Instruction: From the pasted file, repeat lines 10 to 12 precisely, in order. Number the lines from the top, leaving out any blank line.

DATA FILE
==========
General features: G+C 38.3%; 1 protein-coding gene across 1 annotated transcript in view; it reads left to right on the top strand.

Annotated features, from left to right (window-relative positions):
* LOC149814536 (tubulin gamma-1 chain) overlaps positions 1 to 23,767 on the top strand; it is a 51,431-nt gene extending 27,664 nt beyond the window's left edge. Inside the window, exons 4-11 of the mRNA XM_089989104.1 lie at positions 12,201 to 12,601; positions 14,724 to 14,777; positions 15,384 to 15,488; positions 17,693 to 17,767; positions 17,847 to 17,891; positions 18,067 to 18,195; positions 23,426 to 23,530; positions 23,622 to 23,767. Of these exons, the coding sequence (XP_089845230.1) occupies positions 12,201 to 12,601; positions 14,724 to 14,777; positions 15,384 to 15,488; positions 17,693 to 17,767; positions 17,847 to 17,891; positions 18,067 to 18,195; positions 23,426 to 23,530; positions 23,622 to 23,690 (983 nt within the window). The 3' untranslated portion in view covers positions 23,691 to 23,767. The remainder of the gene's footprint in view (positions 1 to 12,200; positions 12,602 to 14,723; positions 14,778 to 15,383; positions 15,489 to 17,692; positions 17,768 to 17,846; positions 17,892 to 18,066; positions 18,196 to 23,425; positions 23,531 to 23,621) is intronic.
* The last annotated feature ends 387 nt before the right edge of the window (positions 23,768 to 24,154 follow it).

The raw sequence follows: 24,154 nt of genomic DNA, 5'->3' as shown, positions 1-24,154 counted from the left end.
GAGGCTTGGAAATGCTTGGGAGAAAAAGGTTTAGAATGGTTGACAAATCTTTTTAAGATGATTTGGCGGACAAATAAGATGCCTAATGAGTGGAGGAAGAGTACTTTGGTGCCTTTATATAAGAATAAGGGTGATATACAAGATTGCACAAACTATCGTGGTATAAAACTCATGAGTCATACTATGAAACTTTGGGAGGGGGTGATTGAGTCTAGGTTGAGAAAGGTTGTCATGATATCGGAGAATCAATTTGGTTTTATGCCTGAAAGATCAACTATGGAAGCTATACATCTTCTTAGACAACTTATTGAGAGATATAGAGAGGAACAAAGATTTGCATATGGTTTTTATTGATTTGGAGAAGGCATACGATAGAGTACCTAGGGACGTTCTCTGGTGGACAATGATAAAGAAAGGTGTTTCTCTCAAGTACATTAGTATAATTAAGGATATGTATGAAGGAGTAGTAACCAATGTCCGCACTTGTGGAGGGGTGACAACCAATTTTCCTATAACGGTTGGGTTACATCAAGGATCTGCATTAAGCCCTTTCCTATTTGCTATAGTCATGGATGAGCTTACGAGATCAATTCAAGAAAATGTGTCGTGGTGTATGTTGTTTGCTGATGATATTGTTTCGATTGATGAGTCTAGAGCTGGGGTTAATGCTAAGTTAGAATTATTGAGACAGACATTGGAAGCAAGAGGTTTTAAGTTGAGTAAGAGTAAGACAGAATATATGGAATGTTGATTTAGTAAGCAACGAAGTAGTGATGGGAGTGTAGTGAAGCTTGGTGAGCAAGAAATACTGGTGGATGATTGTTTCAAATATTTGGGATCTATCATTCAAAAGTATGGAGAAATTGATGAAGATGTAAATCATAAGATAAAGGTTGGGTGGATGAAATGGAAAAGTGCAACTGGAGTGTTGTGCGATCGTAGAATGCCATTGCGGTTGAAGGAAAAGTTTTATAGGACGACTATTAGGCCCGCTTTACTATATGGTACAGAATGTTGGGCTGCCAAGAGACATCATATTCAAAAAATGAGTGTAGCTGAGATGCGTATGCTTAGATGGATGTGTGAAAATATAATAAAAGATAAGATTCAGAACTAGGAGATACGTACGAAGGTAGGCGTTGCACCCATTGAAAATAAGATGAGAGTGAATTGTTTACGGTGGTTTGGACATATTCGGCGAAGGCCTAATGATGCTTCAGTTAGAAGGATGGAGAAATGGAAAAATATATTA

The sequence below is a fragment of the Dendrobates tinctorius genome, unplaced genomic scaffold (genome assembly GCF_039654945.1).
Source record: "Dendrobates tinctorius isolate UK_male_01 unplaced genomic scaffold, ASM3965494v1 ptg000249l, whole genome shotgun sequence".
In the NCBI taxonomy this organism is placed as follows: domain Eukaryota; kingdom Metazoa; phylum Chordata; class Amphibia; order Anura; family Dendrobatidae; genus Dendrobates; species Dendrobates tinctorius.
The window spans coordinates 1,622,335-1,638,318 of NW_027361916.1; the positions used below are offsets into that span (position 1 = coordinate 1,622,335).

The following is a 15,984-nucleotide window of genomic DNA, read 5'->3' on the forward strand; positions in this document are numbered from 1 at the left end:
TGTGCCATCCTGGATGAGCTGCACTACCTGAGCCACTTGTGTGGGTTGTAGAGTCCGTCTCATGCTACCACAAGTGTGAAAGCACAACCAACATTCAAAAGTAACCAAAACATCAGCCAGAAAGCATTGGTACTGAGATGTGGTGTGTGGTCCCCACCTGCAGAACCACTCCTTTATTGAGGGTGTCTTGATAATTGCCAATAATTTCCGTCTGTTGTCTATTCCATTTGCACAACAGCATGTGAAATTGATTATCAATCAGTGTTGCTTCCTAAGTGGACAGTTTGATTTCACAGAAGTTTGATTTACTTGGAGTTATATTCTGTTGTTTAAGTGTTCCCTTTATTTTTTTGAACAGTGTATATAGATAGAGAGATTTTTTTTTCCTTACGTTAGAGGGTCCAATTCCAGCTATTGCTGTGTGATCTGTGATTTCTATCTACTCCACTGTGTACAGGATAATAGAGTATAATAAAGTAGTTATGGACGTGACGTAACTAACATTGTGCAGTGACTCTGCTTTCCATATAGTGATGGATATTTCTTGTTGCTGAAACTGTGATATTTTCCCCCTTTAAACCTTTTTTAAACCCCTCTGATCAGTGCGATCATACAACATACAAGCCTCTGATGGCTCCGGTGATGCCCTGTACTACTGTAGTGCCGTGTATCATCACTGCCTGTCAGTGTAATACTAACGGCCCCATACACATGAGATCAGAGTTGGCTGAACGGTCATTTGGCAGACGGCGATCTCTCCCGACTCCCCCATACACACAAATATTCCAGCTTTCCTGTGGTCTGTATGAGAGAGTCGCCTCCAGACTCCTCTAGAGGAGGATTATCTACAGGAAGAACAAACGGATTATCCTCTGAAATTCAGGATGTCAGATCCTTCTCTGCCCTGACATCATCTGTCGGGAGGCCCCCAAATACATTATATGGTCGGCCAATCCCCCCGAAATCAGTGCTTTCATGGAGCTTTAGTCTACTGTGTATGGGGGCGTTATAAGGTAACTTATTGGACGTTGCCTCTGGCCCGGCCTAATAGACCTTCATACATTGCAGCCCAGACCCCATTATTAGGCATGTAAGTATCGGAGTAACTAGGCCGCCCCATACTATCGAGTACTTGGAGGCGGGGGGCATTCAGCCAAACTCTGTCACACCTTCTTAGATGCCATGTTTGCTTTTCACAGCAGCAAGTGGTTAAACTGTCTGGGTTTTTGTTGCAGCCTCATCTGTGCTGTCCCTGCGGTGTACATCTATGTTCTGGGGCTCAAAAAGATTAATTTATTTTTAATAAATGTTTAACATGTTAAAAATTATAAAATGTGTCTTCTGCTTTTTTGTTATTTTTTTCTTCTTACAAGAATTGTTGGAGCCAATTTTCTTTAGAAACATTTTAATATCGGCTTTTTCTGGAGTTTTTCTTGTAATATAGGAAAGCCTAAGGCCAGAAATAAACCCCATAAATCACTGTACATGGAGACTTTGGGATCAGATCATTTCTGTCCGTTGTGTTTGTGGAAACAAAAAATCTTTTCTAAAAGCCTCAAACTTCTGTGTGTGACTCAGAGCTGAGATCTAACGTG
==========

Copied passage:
The window spans coordinates 1,622,335-1,638,318 of NW_027361916.1; the positions used below are offsets into that span (position 1 = coordinate 1,622,335).

The following is a 15,984-nucleotide window of genomic DNA, read 5'->3' on the forward strand; positions in this document are numbered from 1 at the left end:
TGTGCCATCCTGGATGAGCTGCACTACCTGAGCCACTTGTGTGGGTTGTAGAGTCCGTCTCATGCTACCACAAGTGTGAAAGCACAACCAACATTCAAAAGTAACCAAAACATCAGCCAGAAAGCATTGGTACTGAGATGTGGTGTGTGGTCCCCACCTGCAGAACCACTCCTTTATTGAGGGTGTCTTGATAATTGCCAATAATTTCCGTCTGTTGTCTATTCCATTTGCACAACAGCATGTGAAATTGATTATCAATCAGTGTTGCTTCCTAAGTGGACAGTTTGATTTCACAGAAGTTTGATTTACTTGGAGTTATATTCTGTTGTTTAAGTGTTCCCTTTATTTTTTTGAACAGTGTATATAGATAGAGAGATTTTTTTTTCCTTACGTTAGAGGGTCCAATTCCAGCTATTGCTGTGTGATCTGTGATTTCTATCTACTCCACTGTGTACAGGATAATAGAGTATAATAAAGTAGTTATGGACGTGACGTAACTAACATTGTGCAGTGACTCTGCTTTCCATATAGTGATGGATATTTCTTGTTGCTGAAACTGTGATATTTTCCCCCTTTAAACCTTTTTTAAACCCCTCTGATCAGTGCGATCATACAACATACAAGCCTCTGATGGCTCCGGTGATGCCCTGTACTACTGTAGTGCCGTGTATCATCACTGCCTGTCAGTGTAATACTAACGGCCCCATACACATGAGATCAGAGTTGGCTGAACGGTCATTTGGCAGACGGCGATCTCTCCCGACTCCCCCATACACACAAATATTCCAGCTTTCCTGTGGTCTGTATGAGAGAGTCGCCTCCAGACTCCTCTAGAGGAGGATTATCTACAGGAAGAACAAACGGATTATCCTCTGAAATTCAGGATGTCAGATCCTTCTCTGCCCTGACATCATCTGTCGGGAGGCCCCCAAATACATTATATGGTCGGCCAATCCCCCCGAAATCAGTGCTTTCATGGAGCTTTAGTCTACTGTGTATGGGGGCGTTATAAGGTAACTTATTGGACGTTGCCTCTGGCCCGGCCTAATAGACCTTCATACATTGCAGCCCAGACCCCATTATTAGGCATGTAAGTATCGGAGTAACTAGGCCGCCCCATACTATCGAGTACTTGGAGGCGGGGGGCATTCAGCCAAACTCTGTCACACCTTCTTAGATGCCATGTTTGCTTTTCACAGCAGCAAGTGGTTAAACTGTCTGGGTTTTTGTTGCAGCCTCATCTGTGCTGTCCCTGCGGTGTACATCTATGTTCTGGGGCTCAAAAAGATTAATTTATTTTTAATAAATGTTTAACATGTTAAAAATTATAAAATGTGTCTTCTGCTTTTTTGTTATTTTTTTCTTCTTACAAGAATTGTTGGAGCCAATTTTCTTTAGAAACATTTTAATATCGGCTTTTTCTGGAGTTTTTCTTGTAATATAGGAAAGCCTAAGGCCAGAAATAAACCCCATAAATCACTGTACATGGAGACTTTGGGATCAGATCATTTCTGTCCGTTGTGTTTGTGGAAACAAAAAATCTTTTCTAAAAGCCTCAAACTTCTGTGTGTGACTCAGAGCTGAGATCTAACGTG